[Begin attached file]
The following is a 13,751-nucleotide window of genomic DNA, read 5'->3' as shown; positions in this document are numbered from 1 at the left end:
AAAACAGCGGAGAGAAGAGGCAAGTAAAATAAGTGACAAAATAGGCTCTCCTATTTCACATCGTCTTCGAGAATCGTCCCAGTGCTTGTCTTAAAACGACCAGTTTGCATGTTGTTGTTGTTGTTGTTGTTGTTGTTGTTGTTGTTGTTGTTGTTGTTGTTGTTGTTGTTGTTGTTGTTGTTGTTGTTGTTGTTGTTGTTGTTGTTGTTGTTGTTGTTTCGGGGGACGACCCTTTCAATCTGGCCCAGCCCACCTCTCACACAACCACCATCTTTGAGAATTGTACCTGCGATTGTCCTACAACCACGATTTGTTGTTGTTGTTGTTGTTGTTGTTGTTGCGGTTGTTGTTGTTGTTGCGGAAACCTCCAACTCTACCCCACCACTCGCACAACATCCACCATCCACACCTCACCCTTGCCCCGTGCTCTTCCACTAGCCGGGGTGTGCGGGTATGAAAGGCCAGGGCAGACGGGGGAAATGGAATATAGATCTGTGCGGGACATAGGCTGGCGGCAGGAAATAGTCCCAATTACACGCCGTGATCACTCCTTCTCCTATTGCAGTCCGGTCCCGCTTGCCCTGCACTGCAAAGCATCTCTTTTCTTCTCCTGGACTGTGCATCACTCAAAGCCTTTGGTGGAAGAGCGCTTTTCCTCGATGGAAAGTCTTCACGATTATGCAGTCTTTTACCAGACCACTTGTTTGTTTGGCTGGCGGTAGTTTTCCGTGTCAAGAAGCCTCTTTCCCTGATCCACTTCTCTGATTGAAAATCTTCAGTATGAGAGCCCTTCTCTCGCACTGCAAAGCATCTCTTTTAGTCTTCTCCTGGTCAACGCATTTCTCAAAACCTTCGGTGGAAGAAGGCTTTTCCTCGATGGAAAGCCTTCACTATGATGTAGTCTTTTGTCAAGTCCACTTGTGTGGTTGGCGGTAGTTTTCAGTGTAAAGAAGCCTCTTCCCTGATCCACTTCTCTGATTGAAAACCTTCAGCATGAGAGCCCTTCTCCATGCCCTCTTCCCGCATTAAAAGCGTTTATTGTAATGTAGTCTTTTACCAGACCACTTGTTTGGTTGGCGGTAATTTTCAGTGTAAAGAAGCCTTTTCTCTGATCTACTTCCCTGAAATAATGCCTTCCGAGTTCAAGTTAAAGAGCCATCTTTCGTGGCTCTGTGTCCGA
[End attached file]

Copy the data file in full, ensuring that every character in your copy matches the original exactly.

The following is a 13,751-nucleotide window of genomic DNA, read 5'->3' as shown; positions in this document are numbered from 1 at the left end:
AAAACAGCGGAGAGAAGAGGCAAGTAAAATAAGTGACAAAATAGGCTCTCCTATTTCACATCGTCTTCGAGAATCGTCCCAGTGCTTGTCTTAAAACGACCAGTTTGCATGTTGTTGTTGTTGTTGTTGTTGTTGTTGTTGTTGTTGTTGTTGTTGTTGTTGTTGTTGTTGTTGTTGTTGTTGTTGTTGTTGTTGTTGTTGTTGTTGTTGTTGTTGTTTCGGGGGACGACCCTTTCAATCTGGCCCAGCCCACCTCTCACACAACCACCATCTTTGAGAATTGTACCTGCGATTGTCCTACAACCACGATTTGTTGTTGTTGTTGTTGTTGTTGTTGTTGCGGTTGTTGTTGTTGTTGCGGAAACCTCCAACTCTACCCCACCACTCGCACAACATCCACCATCCACACCTCACCCTTGCCCCGTGCTCTTCCACTAGCCGGGGTGTGCGGGTATGAAAGGCCAGGGCAGACGGGGGAAATGGAATATAGATCTGTGCGGGACATAGGCTGGCGGCAGGAAATAGTCCCAATTACACGCCGTGATCACTCCTTCTCCTATTGCAGTCCGGTCCCGCTTGCCCTGCACTGCAAAGCATCTCTTTTCTTCTCCTGGACTGTGCATCACTCAAAGCCTTTGGTGGAAGAGCGCTTTTCCTCGATGGAAAGTCTTCACGATTATGCAGTCTTTTACCAGACCACTTGTTTGTTTGGCTGGCGGTAGTTTTCCGTGTCAAGAAGCCTCTTTCCCTGATCCACTTCTCTGATTGAAAATCTTCAGTATGAGAGCCCTTCTCTCGCACTGCAAAGCATCTCTTTTAGTCTTCTCCTGGTCAACGCATTTCTCAAAACCTTCGGTGGAAGAAGGCTTTTCCTCGATGGAAAGCCTTCACTATGATGTAGTCTTTTGTCAAGTCCACTTGTGTGGTTGGCGGTAGTTTTCAGTGTAAAGAAGCCTCTTCCCTGATCCACTTCTCTGATTGAAAACCTTCAGCATGAGAGCCCTTCTCCATGCCCTCTTCCCGCATTAAAAGCGTTTATTGTAATGTAGTCTTTTACCAGACCACTTGTTTGGTTGGCGGTAATTTTCAGTGTAAAGAAGCCTTTTCTCTGATCTACTTCCCTGAAATAATGCCTTCCGAGTTCAAGTTAAAGAGCCATCTTTCGTGGCTCTGTGTCCGA